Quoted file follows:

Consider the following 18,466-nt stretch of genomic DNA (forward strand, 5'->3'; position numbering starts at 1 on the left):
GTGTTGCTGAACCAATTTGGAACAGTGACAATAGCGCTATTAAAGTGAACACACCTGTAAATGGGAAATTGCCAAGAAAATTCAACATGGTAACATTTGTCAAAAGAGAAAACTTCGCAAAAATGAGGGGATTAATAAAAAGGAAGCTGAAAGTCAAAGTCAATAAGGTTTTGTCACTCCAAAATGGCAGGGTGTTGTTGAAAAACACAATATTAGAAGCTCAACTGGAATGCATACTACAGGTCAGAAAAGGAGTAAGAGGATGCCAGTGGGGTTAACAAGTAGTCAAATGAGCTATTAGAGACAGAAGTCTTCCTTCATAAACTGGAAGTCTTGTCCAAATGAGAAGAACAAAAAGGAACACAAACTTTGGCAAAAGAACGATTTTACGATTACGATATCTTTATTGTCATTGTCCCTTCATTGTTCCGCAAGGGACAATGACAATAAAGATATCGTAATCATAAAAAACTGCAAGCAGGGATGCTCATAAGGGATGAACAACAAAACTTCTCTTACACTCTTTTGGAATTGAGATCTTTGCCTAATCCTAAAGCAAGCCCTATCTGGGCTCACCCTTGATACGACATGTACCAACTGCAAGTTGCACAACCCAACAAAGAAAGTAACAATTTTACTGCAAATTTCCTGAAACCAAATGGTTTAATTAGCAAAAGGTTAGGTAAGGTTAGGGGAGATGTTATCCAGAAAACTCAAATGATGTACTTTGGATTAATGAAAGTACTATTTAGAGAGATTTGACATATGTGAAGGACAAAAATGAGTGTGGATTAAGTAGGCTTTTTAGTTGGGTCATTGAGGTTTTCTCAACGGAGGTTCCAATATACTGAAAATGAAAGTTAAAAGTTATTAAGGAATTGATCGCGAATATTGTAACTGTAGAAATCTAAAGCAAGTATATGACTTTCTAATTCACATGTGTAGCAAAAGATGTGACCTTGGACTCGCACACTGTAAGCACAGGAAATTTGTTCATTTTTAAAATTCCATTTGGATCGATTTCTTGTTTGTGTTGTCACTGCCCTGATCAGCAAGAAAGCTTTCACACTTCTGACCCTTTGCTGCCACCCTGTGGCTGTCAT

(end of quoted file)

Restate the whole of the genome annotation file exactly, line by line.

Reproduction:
Consider the following 18,466-nt stretch of genomic DNA (forward strand, 5'->3'; position numbering starts at 1 on the left):
GTGTTGCTGAACCAATTTGGAACAGTGACAATAGCGCTATTAAAGTGAACACACCTGTAAATGGGAAATTGCCAAGAAAATTCAACATGGTAACATTTGTCAAAAGAGAAAACTTCGCAAAAATGAGGGGATTAATAAAAAGGAAGCTGAAAGTCAAAGTCAATAAGGTTTTGTCACTCCAAAATGGCAGGGTGTTGTTGAAAAACACAATATTAGAAGCTCAACTGGAATGCATACTACAGGTCAGAAAAGGAGTAAGAGGATGCCAGTGGGGTTAACAAGTAGTCAAATGAGCTATTAGAGACAGAAGTCTTCCTTCATAAACTGGAAGTCTTGTCCAAATGAGAAGAACAAAAAGGAACACAAACTTTGGCAAAAGAACGATTTTACGATTACGATATCTTTATTGTCATTGTCCCTTCATTGTTCCGCAAGGGACAATGACAATAAAGATATCGTAATCATAAAAAACTGCAAGCAGGGATGCTCATAAGGGATGAACAACAAAACTTCTCTTACACTCTTTTGGAATTGAGATCTTTGCCTAATCCTAAAGCAAGCCCTATCTGGGCTCACCCTTGATACGACATGTACCAACTGCAAGTTGCACAACCCAACAAAGAAAGTAACAATTTTACTGCAAATTTCCTGAAACCAAATGGTTTAATTAGCAAAAGGTTAGGTAAGGTTAGGGGAGATGTTATCCAGAAAACTCAAATGATGTACTTTGGATTAATGAAAGTACTATTTAGAGAGATTTGACATATGTGAAGGACAAAAATGAGTGTGGATTAAGTAGGCTTTTTAGTTGGGTCATTGAGGTTTTCTCAACGGAGGTTCCAATATACTGAAAATGAAAGTTAAAAGTTATTAAGGAATTGATCGCGAATATTGTAACTGTAGAAATCTAAAGCAAGTATATGACTTTCTAATTCACATGTGTAGCAAAAGATGTGACCTTGGACTCGCACACTGTAAGCACAGGAAATTTGTTCATTTTTAAAATTCCATTTGGATCGATTTCTTGTTTGTGTTGTCACTGCCCTGATCAGCAAGAAAGCTTTCACACTTCTGACCCTTTGCTGCCACCCTGTGGCTGTCAT